Jesus taught His ways to both men and women. Our English word “disciple” comes from the Latin discipulus, “pupil, learner, student, follower.” Prior to that, the word was from the Greek mathetes: “pupil, apprentice to master craftsman, student, learner.” Our current understanding of the word “disciple” is that it was a title given to the twelve men who followed Christ in His ministry travels and who later became the Twelve Apostles. This is an errant understanding of the original Greek that would have applied to anyone, male or female, who learned from Christ in person (or, as it applies today, those who followed His teachings after His earthly departure). In His day, women weren’t allowed in the inner court of Israel at the temple, so what did Christ do? He took his teaching to the women’s court![vii] He didn’t just “allow them” to learn from Him if they happened to be standing around; He specifically sought them out and went to them to ensure that they were included in His teaching—despite that His contemporaries believed teaching a woman the Law or anything religious was like training them in the ways of “lechery” (Mishnah Sotah 3:4), or that speaking “much” with a woman would cause a man to “earn hell” (Mishnah Avot 1:5)! (These writings are postbiblical, but they represent the mentality of the Palestinian social customs that existed in Christ’s day.) We cannot board a time machine and experience in person how intensely the holy men of this era reviled the idea of engaging women in conversation, especially as that related to theological discourse, but Jesus did so regularly, and even when such women were despised (Matthew 9:18–26; Luke 10:38–42; John 4:7, 27).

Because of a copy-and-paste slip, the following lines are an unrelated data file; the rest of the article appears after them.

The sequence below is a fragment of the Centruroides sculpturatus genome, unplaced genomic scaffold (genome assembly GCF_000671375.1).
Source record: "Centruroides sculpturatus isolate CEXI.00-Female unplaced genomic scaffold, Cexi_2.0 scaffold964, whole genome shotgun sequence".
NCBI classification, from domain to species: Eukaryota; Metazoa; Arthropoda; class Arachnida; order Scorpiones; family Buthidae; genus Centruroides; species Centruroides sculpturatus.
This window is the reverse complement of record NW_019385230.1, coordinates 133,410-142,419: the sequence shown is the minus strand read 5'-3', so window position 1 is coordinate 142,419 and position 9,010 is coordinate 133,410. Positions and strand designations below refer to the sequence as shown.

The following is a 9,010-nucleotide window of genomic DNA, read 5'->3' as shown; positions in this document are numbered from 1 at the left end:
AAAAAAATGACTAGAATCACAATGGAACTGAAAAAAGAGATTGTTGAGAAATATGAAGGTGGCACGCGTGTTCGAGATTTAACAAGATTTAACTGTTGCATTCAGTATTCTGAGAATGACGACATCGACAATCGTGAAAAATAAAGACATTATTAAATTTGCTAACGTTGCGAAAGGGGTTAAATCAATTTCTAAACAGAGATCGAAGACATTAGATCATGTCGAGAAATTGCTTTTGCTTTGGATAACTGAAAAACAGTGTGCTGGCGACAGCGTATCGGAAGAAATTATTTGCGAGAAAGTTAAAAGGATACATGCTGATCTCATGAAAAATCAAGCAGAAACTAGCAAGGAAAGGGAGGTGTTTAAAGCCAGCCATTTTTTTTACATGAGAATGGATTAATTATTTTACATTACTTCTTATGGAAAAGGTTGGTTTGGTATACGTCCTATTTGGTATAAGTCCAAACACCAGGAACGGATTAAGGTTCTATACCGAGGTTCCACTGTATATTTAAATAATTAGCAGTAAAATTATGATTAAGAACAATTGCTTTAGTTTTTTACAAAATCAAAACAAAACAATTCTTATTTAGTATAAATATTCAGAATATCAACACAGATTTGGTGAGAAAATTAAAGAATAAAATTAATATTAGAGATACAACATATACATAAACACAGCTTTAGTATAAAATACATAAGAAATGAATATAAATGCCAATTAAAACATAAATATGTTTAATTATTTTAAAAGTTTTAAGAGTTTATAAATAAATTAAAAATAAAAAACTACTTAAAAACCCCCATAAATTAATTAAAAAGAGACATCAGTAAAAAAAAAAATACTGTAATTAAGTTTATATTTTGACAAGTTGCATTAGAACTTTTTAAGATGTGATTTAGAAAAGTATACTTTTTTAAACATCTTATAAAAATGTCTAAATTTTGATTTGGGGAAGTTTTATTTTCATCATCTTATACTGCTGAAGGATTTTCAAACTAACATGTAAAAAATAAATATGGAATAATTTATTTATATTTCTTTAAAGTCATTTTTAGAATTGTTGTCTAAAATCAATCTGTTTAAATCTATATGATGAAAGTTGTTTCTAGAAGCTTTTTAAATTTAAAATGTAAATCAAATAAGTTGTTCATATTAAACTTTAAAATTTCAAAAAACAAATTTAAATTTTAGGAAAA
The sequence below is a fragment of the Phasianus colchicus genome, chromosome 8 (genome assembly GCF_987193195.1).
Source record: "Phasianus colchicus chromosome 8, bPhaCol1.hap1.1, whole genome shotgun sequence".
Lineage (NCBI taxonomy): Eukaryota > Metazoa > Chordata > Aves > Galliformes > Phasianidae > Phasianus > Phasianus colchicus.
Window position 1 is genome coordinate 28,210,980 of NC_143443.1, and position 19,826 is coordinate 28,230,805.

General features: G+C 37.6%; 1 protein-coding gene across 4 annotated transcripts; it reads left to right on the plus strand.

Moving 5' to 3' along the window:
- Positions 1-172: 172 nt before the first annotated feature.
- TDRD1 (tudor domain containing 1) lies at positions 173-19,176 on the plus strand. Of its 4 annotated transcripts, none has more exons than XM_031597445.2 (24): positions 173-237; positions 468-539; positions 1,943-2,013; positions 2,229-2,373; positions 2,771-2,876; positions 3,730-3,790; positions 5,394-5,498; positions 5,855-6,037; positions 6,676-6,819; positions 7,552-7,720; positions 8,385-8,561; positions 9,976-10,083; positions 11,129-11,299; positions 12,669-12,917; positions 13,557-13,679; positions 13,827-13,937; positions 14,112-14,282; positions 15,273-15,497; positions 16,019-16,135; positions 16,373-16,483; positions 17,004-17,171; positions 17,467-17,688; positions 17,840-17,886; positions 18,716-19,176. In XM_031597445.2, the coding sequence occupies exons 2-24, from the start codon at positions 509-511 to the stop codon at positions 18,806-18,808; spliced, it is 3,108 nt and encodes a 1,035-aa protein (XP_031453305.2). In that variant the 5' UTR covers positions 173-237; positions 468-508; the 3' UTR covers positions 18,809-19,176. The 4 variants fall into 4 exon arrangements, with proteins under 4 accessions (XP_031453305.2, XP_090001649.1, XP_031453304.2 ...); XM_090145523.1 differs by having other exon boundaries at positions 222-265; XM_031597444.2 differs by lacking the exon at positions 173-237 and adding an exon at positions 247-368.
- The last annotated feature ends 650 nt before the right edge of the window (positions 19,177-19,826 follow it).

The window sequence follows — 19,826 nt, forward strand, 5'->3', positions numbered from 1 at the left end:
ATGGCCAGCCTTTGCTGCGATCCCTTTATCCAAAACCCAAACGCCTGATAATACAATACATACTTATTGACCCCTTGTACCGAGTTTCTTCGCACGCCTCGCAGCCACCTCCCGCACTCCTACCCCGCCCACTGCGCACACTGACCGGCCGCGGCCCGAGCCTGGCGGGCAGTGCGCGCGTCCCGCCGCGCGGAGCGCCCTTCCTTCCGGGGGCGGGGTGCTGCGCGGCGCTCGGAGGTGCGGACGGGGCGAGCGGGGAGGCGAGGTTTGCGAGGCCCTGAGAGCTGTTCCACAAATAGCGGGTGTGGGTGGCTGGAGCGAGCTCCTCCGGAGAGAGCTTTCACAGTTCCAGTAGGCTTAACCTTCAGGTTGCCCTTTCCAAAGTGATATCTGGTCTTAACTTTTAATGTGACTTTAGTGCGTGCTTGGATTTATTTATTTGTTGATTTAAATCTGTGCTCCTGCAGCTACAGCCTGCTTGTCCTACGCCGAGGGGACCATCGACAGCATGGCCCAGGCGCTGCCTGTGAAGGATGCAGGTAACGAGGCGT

Jesus included women and men equally in His deliverance, healing, and miracles (Matthew 8:14–15, 9:18–26, 15:21–28; Mark 5:25–34; Luke 13:10–17, 8:40–56), and even defied social and cultural mores when He touched not only a woman, but a woman’s corpse to raise her from the dead (Mark 5:41). Women were “unclean” during their menstrual cycle or during postpartum bleeding, and the Law said that anyone who touched them during those times would also be unclean. But when the woman who had been bleeding for twelve straight years reached out and touched Christ’s clothing (considered at that time to still be “contact”), the taboo issue of blood wasn’t even mentioned. Instead, Christ said “thy faith hath made thee whole; go in peace” (Luke 8:43–48). He frequently told women to “go in peace.” He cared about the peacefulness within a woman’s soul. Instead of praising the men for the heaps of money they were donating to the temple’s treasury, to His disciples He commended the one poor woman who only contributed two coins because it was all she had (Mark 12:41–44). Whereas the men around Jesus treated women as marginal or worse, expecting them to maintain their place in the kitchen, He treated them as people and loved on them even when His own standing with the holy men was at stake. Consider when Martha wanted her sister, Mary, to help her serve the men rather than sitting at Christ’s feet to learn from His teaching. After Martha said, “Lord, dost thou not care that my sister hath left me to serve alone? bid her therefore that she help me,” Christ’s radically countercultural answer was, “Martha, Martha, thou art careful and troubled about many things: But one thing is needful: and Mary hath chosen that good part, which shall not be taken away from her” (Luke 10:38–42).